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Old 23rd April 2007, 09:09 PM   #1
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Default shallow enclosures (on-wall)

I have tried to search for this topic, and found only some scattered information.

Does anyone know of design considerations and techniques for shallow enclosures (about 6 inches deep) intended for "on-wall" installation?

In rooms with limited space, placing the speakers a few feet out from the wall is difficult. For HT, the on-wall placement may be desirable. check out the Morel Vario for a commercial product.

I know that baffle step correction (BSC) often integrated into the crossover would be different.

Another issue is the resonance between the cone and the back wall of the enclosure. The enclosure back would be a node, the cone itself would be an antinode. I suppose some sort of absorption of diffusion directly behind the speaker would help, but what form might this take?

Another issue is the front panel diffraction. The front panel dimensions may be quite a bit bigger than those that would be used with a deeper enclosure, in order to achieve the desired enclosure volume. I suppose that beveled or rounded edges would be helpful. I also see absorptive material on the front panel sometimes, especially around tweeters. What considerations might there be for this issue?

Finally, looking at overall sound quality, does an on-wall system have any inherent disadvantages compared to boxes placed at some distance from the room walls?

Thanks

Tom
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Old 23rd April 2007, 09:25 PM   #2
Svante is offline Svante  Sweden
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Here is a simulation showing what happens for different positioning of the loudspeakers. On-wall speakers typically have a dip in the response (in this case at 300 Hz). The dip is very hard to compensate for. One common way to reduce the problem is to make the baffle non-parallel to the wall.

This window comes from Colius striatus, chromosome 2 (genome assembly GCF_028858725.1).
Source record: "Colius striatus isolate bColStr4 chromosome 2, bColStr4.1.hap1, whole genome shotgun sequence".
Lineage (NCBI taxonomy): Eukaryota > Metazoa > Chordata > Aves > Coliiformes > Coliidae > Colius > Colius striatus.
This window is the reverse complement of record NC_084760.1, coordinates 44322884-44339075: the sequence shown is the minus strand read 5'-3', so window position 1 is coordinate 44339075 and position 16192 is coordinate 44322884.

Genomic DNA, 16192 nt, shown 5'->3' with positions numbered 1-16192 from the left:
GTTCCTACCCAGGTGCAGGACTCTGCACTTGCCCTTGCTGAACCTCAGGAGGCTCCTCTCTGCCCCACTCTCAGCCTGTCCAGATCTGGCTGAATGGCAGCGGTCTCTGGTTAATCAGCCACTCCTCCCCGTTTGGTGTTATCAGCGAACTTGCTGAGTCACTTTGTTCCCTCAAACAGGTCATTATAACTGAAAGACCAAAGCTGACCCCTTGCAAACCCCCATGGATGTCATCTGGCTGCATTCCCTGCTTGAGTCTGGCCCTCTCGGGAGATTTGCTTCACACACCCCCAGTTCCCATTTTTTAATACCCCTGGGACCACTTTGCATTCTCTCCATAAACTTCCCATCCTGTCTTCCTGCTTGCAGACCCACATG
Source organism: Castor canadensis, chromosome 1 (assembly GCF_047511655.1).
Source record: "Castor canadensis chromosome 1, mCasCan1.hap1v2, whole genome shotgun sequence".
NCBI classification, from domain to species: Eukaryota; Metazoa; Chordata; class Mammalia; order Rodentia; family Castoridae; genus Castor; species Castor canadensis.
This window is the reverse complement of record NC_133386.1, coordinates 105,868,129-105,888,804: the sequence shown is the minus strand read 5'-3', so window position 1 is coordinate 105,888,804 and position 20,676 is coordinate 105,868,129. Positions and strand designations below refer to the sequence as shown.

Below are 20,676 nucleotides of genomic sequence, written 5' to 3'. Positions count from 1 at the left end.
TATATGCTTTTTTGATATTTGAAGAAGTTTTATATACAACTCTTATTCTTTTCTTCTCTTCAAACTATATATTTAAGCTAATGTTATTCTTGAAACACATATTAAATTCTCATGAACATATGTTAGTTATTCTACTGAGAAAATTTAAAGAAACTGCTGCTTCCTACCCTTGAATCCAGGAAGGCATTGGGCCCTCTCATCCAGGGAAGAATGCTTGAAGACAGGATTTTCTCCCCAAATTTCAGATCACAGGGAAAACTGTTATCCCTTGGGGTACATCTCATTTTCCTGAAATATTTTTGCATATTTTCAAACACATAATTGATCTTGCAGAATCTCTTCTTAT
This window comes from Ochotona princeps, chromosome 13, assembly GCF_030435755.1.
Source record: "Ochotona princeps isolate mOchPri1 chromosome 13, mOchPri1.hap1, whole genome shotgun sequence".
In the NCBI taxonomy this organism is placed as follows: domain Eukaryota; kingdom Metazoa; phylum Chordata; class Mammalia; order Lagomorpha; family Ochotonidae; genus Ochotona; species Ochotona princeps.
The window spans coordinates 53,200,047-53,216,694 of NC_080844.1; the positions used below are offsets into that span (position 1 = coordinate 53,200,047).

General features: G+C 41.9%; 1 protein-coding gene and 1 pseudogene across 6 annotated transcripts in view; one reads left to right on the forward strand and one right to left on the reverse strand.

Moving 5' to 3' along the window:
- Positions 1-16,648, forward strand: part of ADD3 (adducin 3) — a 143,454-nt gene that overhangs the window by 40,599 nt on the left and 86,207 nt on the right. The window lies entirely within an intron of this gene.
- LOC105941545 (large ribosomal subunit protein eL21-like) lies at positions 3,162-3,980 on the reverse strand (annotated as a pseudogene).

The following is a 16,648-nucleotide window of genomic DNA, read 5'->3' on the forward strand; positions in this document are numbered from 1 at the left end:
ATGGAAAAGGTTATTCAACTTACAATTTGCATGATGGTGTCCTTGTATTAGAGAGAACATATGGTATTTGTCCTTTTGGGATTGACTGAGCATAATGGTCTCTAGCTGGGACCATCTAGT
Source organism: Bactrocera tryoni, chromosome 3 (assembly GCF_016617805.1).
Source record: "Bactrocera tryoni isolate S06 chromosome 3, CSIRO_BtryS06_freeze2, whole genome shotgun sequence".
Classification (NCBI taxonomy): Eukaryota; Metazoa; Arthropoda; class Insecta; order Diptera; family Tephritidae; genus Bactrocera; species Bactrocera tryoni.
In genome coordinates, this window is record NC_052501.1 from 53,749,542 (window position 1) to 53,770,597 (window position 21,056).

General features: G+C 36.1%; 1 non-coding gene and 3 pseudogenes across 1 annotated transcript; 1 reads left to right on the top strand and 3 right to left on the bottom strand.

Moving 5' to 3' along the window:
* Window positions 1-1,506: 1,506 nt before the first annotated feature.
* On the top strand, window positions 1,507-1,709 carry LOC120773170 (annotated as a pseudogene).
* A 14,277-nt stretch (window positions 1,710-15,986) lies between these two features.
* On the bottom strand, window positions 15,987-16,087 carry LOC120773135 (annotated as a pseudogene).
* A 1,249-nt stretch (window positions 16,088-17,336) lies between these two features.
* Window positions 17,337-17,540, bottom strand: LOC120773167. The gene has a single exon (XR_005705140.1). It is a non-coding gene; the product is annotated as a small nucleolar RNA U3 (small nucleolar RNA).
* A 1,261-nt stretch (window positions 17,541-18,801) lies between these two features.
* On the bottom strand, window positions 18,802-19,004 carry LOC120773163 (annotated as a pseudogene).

Click the image to open in full size.
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Old 23rd April 2007, 10:02 PM   #3
holdent is offline holdent  Canada
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Zaph developed a wall mounted speaker and documented the process. It might help. Go to http://www.zaphaudio.com/ and look at "Slimline Wall-Mounted Speaker" Parts 1 & 2. Part 2 explains the design.
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Old 24th April 2007, 12:35 AM   #4
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I've been thinking about the same issue Tom.
My current thought is to have wide tapered edges (maybe 6 inches) from the front baffle to the wall, making a smooth transition and thus hopefully reducing the diffraction. In a wide enlosure you could have an internal V section of wood behind the midrange to deflect the rear wave sideways. Another option could be to have a large opening behind the midrange and the entire enclosure resting on a 1" layer of felt.
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Old 24th April 2007, 07:01 PM   #5
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Default thanks

Thanks David, Holdent, and Svante.

Zaph has a great example. I suppose that the angle of his boxes helps to make the frequency response dip inaudible. In my case, I'm wondering if I can surround the speaker with damping using a specially-constructed channel around the edge (as deep and as wide as the box thickness?) filled with absorbing material, that is open to the front.

If anyone has any more links to relevant information, please post.

Tom
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Old 24th April 2007, 07:41 PM   #6
Svante is offline Svante  Sweden
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Default Re: thanks

Quote:
Originally posted by tom31415926